Minimum asset threshold
The aggregate net asset value (NAV) of Schedule 16C assets held by one or multiple relevant FIVHs managed by the ESF office, as at the end of the basis period of a YOA, must be not less than HK$240 million.
- In computing the above aggregate NAV, the NAV of Schedule 16C assets4 of the FSPEs held by the relevant FIHVs would also be included.
- For each ESF office, a maximum of 50 relevant FIHVs that are managed by that office can be included in the aggregate NAV computation upon an irrecoverable election made by the relevant FIHVs.
Although stakeholders have recommended that all assets held by the FIHVs/FSPEs be taken into account in determining whether the minimum asset threshold is met, the rule in the draft legislation only allows the inclusion of Schedule 16C assets for such purpose.
Substantial activity requirements
Each FIHV must meet the following requirements during the basis period of a YOA:
- The minimum economic substance requirements
- The adequacy test (i.e., not less than on average two full-time qualified employees in Hong Kong and not less than HK$2 million of total operating expenditure in Hong Kong for carrying out investment activities)
The draft legislation specifies that the qualifying transactions of an FIHV have to be carried out or arranged by or through an ESF office. Given this, it is not necessary for each FIHV to have two full-time employees in Hong Kong to carry out the investment activities. It is expected that further guidance on the outsourcing arrangement and the practical administration of the above substantial activity requirements will be issued by the Inland Revenue Department. The guidance is expected to be similar to that applicable to other concessionary tax regimes that specify a minimum substance requirement.
Exceptions to the tax exemption
There are circumstances in which the tax exemption would not apply to an FIHV or an FSPE. The four tests below would be used to determine the exceptions to tax exemption for an FIHV or an FSPE (they are the same as the existing tests under the UFE regime):
- The immovable property test
- The holding period test
- The control test
- The short-term assets test
Anti-round tripping provisions
The modified anti-round tripping / deeming provisions under the regime are modelled on the existing ones under the UFE regime, with two carve-outs for (1) Hong Kong resident individuals, and (2) Hong Kong resident entities (i.e., an ESF office and a specified entity as defined).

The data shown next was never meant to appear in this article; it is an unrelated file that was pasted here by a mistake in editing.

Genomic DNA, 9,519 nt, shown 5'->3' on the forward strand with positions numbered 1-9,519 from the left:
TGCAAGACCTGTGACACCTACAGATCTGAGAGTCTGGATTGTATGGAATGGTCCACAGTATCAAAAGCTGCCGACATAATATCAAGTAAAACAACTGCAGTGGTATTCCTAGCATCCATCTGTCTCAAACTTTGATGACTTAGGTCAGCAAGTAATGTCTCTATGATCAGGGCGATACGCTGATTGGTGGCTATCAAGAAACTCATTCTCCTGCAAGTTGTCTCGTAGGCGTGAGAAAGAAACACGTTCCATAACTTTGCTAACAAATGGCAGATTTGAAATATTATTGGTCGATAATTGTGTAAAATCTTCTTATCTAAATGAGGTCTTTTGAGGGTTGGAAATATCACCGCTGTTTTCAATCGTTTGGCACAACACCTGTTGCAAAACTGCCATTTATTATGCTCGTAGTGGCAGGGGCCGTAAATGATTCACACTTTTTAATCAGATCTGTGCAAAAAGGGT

Under the deeming provisions, the tax-exempt profits of the FIHV or FSPE are deemed as assessable profits of the resident person if the resident person: (1) has, either alone or jointly with its associate(s), not less than 30% beneficial interest in the FIHV, or (2) has any beneficial interest in the FIHV and the FIHV is an associate of the resident person.
The carve-out in (2) above is to cater for situations where a family holds FIHVs directly or indirectly through resident companies. To qualify as a specified entity, an entity must be a passive investment holding vehicle interposed between the family members and the FIHV and at least one family member must have a direct or indirect beneficial interest in the entity.
The draft legislation also contains the following anti-avoidance provisions under which the tax exemption for an FIHV or an FSPE would not apply:
- One of the main purposes of an FIHV or an FSPE in entering into an arrangement is to obtain a tax benefit
- One of the main purposes of transferring any assets or business to an FIHV or FSPE is to obtain a tax benefit, unless the transfer is carried out at arm’s length and the transferor’s assessable profits arising from the transfer is chargeable to Hong Kong profits tax
An FIHV and the ESF office must keep sufficient records to ensure the identity and particulars of the beneficial owner(s) of the FIHV and the ESF office to be readily ascertainable.
Although the draft legislation includes numerous refinements to the FIHV tax regime based on feedback received during the consultation exercise, there are still issues that have not been addressed that may impact the attractiveness of the regime.
It is expected that the FIHV tax regime would be regarded as a preferential tax regime in Hong Kong for the purpose of the specified income exclusion under the revised foreign-sourced income exemption (FSIE) regime. Therefore, foreign-sourced dividends, equity disposal gains, and interest income derived by an FIHV or FSPE that may not be tax-exempt under the FIHV tax regime may nevertheless be excluded from the FSIE regime and thus continue to be non-taxable.
For more information contact a KPMG tax professional: